Tissue Donation Gets Injured Basketball Player Back on the Court

Ebony on the court.

We talk a lot about the donation of vital organs, but tissue donation also makes a huge difference in the lives of people of all ages.

Ebony Reynolds – credit Patrick Henry Community College

Nineteen-year-old Ebony Reynolds is one of them. A rising star in college basketball, she hits the court on a knee reconstructed from donor tissue.

Ebony was a rising junior at Patrick County High School in Southwest Virginia when she tore her ACL during a summer volleyball tournament.

“I went up to spike the ball and, I don’t know, I came down and landed wrong,” she said.

It was a season-ending – and potentially a career-ending injury.

“Right after I tore my ACL, I had to sit out that volleyball season and also the basketball season,” she said.

That was a tough blow for someone headed for a college team, but Ebony made the best of it. She sat on the sidelines with her team, cheering them on, boosting morale and studying strategy.

I went up to spike the ball and, I don’t know, I came down and landed wrong.

“Sitting on the sidelines you can always see more than you can on the floor,” she said. “I paid attention to the plays and kept a positive attitude and pushed them all to stay positive.”

A donor knee

She also got a tissue transplant.

In an operation at Martinsville Memorial Hospital, doctors took tissue from a deceased donor and used it to repair Ebony’s knee. Torn ACLs can be repaired using tissue grafted from a patient’s own patella tendon, located in front of the ACL, but that weakens the knee and increases the risk of early arthritis.

For an athlete like Ebony, a transplant was a better option with fewer long-term implications so she became one of millions of Americans to receive a tissue transplant.

While more people know about organ donation, tissue donors – like the anonymous donor whose gift repaired Ebony’s knee – make up the vast majority of all transplant cases. Each year, more than 1.5 million tissue transplants are performed, compared to only about 28,000 transplants of hearts, kidneys and other major organs. (There could be many more organ transplants each year if donors matched demand. More than 120,000 people are waiting for organ transplants at any given time).

Tissue donors fall into the same category as organ donors. When a person signs up to become an organ donor, their tissue is included as well. When an organ donor dies, representatives from an organ procurement organization work with the family to determine what they want to donate. Tissue is viable for about 15 hours after death and since there’s no compatibility issues like there are with organs, it’s much easier to transplant.

I reached goals that I didn’t think I could reach.

Lifenet Health, the OPO and tissue bank that services Ebony’s area, prepare donated tissue and store it for transplants. Ebony never knew the name of the person who registered to be an organ donor, allowing her to get a second chance on the court, but she was grateful and used her bench time wisely and worked hard to get back into shape.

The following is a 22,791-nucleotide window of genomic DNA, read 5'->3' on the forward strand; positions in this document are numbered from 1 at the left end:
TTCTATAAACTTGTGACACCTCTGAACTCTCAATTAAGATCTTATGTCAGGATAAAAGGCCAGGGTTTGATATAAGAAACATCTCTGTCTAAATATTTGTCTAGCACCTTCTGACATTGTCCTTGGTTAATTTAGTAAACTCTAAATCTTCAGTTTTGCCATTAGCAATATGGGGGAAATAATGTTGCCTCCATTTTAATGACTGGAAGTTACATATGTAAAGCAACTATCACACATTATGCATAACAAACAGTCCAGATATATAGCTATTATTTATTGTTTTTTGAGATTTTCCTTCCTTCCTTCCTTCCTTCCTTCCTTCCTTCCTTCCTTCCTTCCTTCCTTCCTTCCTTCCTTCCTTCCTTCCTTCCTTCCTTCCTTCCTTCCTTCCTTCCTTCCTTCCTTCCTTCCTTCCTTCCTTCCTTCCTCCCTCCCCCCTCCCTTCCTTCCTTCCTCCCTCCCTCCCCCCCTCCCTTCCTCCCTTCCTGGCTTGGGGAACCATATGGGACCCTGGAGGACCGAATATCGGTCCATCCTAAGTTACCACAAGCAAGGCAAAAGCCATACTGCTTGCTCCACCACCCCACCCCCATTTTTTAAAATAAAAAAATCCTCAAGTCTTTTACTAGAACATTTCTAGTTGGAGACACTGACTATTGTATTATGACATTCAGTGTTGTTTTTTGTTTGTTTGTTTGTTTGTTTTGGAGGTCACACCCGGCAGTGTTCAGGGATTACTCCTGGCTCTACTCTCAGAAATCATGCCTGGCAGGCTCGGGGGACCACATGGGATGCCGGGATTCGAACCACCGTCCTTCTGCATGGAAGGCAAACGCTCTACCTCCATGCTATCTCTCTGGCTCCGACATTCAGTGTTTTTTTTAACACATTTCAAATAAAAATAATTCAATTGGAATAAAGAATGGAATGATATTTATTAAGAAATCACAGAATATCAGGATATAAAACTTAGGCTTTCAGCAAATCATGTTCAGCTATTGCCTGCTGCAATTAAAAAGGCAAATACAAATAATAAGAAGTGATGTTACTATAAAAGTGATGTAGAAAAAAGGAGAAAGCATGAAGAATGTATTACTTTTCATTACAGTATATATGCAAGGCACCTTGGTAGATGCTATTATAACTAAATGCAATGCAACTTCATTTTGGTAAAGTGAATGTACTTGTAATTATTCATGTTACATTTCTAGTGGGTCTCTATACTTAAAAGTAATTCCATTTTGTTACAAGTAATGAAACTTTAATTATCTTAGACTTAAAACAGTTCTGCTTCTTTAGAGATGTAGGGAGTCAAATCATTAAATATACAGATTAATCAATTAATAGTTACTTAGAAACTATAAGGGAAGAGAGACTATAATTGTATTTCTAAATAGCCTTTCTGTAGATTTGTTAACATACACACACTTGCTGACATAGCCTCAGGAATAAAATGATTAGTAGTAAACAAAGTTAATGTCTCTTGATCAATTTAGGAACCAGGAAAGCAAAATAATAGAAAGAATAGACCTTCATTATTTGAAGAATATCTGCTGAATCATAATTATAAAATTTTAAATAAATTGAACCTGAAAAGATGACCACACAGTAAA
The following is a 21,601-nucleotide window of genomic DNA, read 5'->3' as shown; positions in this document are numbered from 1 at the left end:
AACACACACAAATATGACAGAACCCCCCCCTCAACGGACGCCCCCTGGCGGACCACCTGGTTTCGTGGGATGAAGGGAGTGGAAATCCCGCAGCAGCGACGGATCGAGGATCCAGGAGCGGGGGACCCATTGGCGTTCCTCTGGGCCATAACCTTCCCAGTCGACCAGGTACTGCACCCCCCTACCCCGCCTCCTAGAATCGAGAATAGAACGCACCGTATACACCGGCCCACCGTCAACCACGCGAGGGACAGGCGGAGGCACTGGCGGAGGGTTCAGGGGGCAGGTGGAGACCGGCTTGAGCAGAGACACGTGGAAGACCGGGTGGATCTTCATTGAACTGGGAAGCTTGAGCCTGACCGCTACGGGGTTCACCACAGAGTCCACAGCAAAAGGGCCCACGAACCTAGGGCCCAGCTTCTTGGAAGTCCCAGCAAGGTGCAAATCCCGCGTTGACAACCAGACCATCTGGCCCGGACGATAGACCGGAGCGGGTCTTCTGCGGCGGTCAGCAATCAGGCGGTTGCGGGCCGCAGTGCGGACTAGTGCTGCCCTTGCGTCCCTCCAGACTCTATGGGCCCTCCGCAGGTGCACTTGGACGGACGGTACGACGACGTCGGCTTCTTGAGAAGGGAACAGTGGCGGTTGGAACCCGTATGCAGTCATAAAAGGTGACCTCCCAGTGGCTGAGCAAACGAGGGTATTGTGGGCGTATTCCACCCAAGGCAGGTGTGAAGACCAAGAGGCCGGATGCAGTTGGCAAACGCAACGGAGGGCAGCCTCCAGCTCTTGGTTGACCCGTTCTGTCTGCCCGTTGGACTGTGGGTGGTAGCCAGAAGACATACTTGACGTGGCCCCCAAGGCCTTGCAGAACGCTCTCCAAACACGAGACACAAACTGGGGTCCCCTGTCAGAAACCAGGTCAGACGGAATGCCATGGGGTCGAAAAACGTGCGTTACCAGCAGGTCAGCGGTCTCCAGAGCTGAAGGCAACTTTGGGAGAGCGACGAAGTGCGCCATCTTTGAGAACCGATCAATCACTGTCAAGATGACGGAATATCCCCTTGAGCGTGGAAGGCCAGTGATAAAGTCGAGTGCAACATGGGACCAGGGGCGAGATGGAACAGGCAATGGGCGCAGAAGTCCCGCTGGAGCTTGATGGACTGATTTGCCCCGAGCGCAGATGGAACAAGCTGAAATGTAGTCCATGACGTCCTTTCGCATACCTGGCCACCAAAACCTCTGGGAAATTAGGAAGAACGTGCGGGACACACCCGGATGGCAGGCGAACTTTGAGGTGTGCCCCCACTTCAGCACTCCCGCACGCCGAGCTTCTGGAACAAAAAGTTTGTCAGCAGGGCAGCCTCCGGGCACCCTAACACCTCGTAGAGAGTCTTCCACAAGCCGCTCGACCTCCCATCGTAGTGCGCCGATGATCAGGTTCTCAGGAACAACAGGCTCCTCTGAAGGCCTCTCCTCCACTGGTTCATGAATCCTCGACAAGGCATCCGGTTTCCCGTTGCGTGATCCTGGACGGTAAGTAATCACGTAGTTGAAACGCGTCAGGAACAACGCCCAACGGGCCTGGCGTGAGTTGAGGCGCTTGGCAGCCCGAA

Getting stronger, getting better

As she recuperated from the surgery, she found that she had to work her other muscles harder to make up for her healing knee and so her quads became even stronger and her fitness level higher.

“I reached goals that I didn’t think I could reach,” she said.

Ebony Reynolds won All American accolades in 2016.

She finished out her senior year for Patrick County High and then moved on to Patrick Henry Community College, where she’s studying to become a registered dietician.

In her first college season, 2015-16, the freshman earned All-American honors, averaging 19.1 points and 13.8 rebounds per game and catching the eye of four-year colleges and recruiters.

She had the opportunity to move up to a four-year school after her freshman year but the team was hit hard by the death of player Ruth Omolola in April. Ebony decided to stay on for another year, playing for her fallen friend and for her grieving team.

She started the 2016-17 season in typical spectacular fashion, averaging just under 20 points per game and 15.5 rebounds per game – 15th in the nation.

One more time

And then disaster hit again. On Dec. 6, she tore her other ACL with just six minutes left in the game.

So as the holidays approach, Ebony is getting ready for her second ACL transplant.

I want to take my basketball career as far as I can.

Because one donor can provide tissue for about 75 people, patients in need of tissue transplants don’t have the long waits of those on the organ transplant list. And most people can be tissue donors, regardless of age or health at the time of death.

Donor tissue is used to repair not only ligaments and tendons, but also bones, heart valves, veins, corneas and skin.

Ebony on the court. Credit- Patrick Henry High School

Burn victims and soldiers injured in combat are often recipients. The donated tissue covers skin on those who were burned and helps repair bones to prevent the need for amputations.
For Ebony, the donor tissue worked so well last time, she’s got no qualms about doing it again.

“I’m just assuming it’s God’s plan, she said. “I’ll be back to playing again soon. My body is in great shape now.”

Looking ahead

Ebony is now looking to move on to a four-year university to finish out her dietician undergrad degree before starting grad school to finish her education. She hopes to become a clinical dietician in a hospital.

That is, after she’s done with basketball.

She’s considering several different four-year universities that offer a dietician program and said which one she chooses will all come down to basketball.

“I want to take my basketball career as far as I can,” she said.